• The tragedy is that bioethics ought to be a serious, interesting field. There are big, important questions that deserve deep thought. But bioethicists have made a mockery of the field by extreme hand-wringing and waffling over very easy questions (Twitter)


  • Dwarkesh interviews Dominic Cummings on “why Western governments are so dangerously broken, and how to fix them before an even more catastrophic crisis” (via @dwarkesh_sp)
  • Episode 7 of Age of Miracles: “What will the energy mix look like in 2050? We’re not nuclear maxis. We’re energy abundance and human flourishing maxis. Getting there is going to take a mix of nuclear, solar, wind (?), geothermal, hydro, fusion, and… fossil fuels. Yes, fossil fuels.” (@packyM). And episode 8 is focused on fusion (also via @packyM)




Click through and answer if you can help:

  • “Who would want to work on [a startup to build open-source parametric CAD software] with @Spec__Tech?” (@Ben_Reinhardt)
  • “People who work in biotech: Would you pay for access to a new database of clinical-stage failures by target, and the reasons for failure (incl. metadata on phase, program milestones and dates, company, etc.)?” (ROP fellow @Atelfo)
  • “Is anyone working on an AI tool to do basic quality checks on scientific papers? Check for prereg; cross-check prereg outcomes with paper; check for appropriate power calc; check for appropriate stats; basic fraud checks” (@sguyenet)
  • “What’s the best answer to why more good universities aren’t being founded in the last 50 years? (e.g. the 1890s alone had Stanford, UChicago, & Caltech.)” (@nabeelqu) (My comment: “FWIW 1890s was a special time. US badly needed top tier research universities and did not have any. Europe outclassed them especially Germany. So there was an urgent need that we don’t have now”)

On not romanticizing the past

  • “We are so impossibly wealthy in the modern era” (@kendrictonn, commenting on the nail manufacturing link below). “All these things that used to be expensive enough to notice and care about. It’s dizzying when you start to think about it.” Good thread, read the whole thing
  • “In the Middle Ages ordinary people in Europe could not afford plates and the practice was to eat off yesterday’s stale bread, called a trencher. By the 14th century most people used wooden trenchers, and by the 17th century pewter (dangerous!) or earthenware plates” (@DavidDeutschOxf)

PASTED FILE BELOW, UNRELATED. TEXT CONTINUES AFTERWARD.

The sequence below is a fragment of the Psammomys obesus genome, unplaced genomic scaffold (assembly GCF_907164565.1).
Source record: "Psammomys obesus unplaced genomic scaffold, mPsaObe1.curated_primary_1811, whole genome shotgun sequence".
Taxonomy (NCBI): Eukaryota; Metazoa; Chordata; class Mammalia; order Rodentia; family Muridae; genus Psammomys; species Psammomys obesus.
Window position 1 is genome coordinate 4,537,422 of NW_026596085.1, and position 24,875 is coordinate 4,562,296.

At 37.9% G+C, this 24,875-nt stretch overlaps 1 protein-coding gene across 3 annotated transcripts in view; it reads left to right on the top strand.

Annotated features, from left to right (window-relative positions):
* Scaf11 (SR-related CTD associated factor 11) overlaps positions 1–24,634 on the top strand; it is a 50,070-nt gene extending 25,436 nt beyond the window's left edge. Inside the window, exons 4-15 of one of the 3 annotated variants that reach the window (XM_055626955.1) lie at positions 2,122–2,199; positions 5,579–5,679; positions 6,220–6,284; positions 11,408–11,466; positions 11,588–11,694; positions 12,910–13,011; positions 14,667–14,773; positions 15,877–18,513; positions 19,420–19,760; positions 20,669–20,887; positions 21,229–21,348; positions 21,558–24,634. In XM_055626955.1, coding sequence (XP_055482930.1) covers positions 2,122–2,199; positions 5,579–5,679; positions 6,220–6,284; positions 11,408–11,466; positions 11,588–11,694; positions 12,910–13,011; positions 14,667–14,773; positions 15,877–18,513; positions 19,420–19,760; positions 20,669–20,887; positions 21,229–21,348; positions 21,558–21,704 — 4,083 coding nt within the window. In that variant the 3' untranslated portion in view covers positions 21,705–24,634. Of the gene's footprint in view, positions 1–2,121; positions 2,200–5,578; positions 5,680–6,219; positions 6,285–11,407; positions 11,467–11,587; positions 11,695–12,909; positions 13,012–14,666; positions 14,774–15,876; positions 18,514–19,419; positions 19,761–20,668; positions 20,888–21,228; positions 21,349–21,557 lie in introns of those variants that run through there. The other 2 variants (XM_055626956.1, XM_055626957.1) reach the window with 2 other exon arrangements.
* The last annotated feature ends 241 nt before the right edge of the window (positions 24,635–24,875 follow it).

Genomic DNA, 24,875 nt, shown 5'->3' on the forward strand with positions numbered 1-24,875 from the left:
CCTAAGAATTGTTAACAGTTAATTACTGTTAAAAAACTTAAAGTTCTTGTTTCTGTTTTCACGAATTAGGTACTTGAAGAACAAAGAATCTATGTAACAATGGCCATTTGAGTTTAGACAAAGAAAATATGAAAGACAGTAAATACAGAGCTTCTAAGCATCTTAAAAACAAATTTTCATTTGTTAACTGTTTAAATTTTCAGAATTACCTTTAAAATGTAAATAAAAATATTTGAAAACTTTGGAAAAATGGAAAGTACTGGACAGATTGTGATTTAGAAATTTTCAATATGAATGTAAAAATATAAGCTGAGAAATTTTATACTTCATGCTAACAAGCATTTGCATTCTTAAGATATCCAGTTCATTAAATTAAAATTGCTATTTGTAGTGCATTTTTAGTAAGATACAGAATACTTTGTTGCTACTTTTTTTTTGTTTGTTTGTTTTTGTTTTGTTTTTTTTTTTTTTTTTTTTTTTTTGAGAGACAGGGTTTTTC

• “Most modern architecture replaced misery, not beauty.” Good thread from @culturaltutor
  • “This Thanksgiving I am particularly thankful for the existence of centralised heating and hot water at one’s fingertips. Our hot water was temporarily discontinued due to a leakage, and it’s the best time to remember how good we have it compared to our ancestors!” (@RuxandraTeslo)

More social media

Politics and culture

  • Austin City Council votes to legalize 3 homes per lot. “Incredibly proud of the work our AURA volunteers and partners put in over the past six months to make this win possible. Austin is taking meaningful steps toward housing abundance” (ROP fellow @RyanPuzycki)
  • Alex Tabarrok says: Don’t Let the FDA Regulate Lab Tests: “Lab developed tests have never been FDA regulated except briefly during the pandemic emergency when such regulation led to catastrophic consequences”
  • Related, Scott Alexander proposes “a practical abolish-the-FDA-lite policy”: 1. Legalize artificial supplements; 2. An “experimental drug” category, “where they test for safety… but don’t test for efficacy”
  • Today, there is a clear bipartisan consensus for far-reaching change at NRC. In the coming weeks, we will find out whether consensus extends to four NRC commissioners tasked with determining the future of advanced nuclear” (via @TedNordhaus)
  • Jennifer Pahlka on the “kludgeocracy” within government: “red tape and misaligned gears frequently stymie progress on even the most straightforward challenges.” (I also enjoyed this older article from Pahlka: The Problem with Dull Knives)
  • “The OpenAI governance crisis highlights the fragility of voluntary EA-motivated governance schemes. So the world should not rely on such governance working as intended,” says Jaan Tallinn to Semafor (via @semafor). Semafor describes this as “‘questioning the merits’ of running companies based on effective altruism,” although others have pointed out that it might instead be questioning the reliabliity of self-regulation
  • “In 1989 Wang Huning envied the daring he found in America. He celebrated a culture willing to engineer its way out of any problem, its drive to slowly build towards utopia.” But now, “on almost every metric Wang discusses for his ‘spirit of innovation’ and ‘spirit of the future’ the Chinese government and society seems to embody these things more than America does” (thread from @Scholars_Stage, summarizing this essay)
  • “TIL that there are countries where ~10% of the population applies every year for the US visa lottery… Crazy to think that if the US opened its borders, 10% of a country would pack their bags and leave” (@sebasbensu)
  • “It took a very long time to get here, and we had to change dozens of laws but now you can just go for a 17-story tower of housing in Palo Alto” (@kimmaicutler)
  • “Remember folks: if no one in your organization was around the last time something was done, you don’t have institutional experience, just institutional records” (@culpable_mink)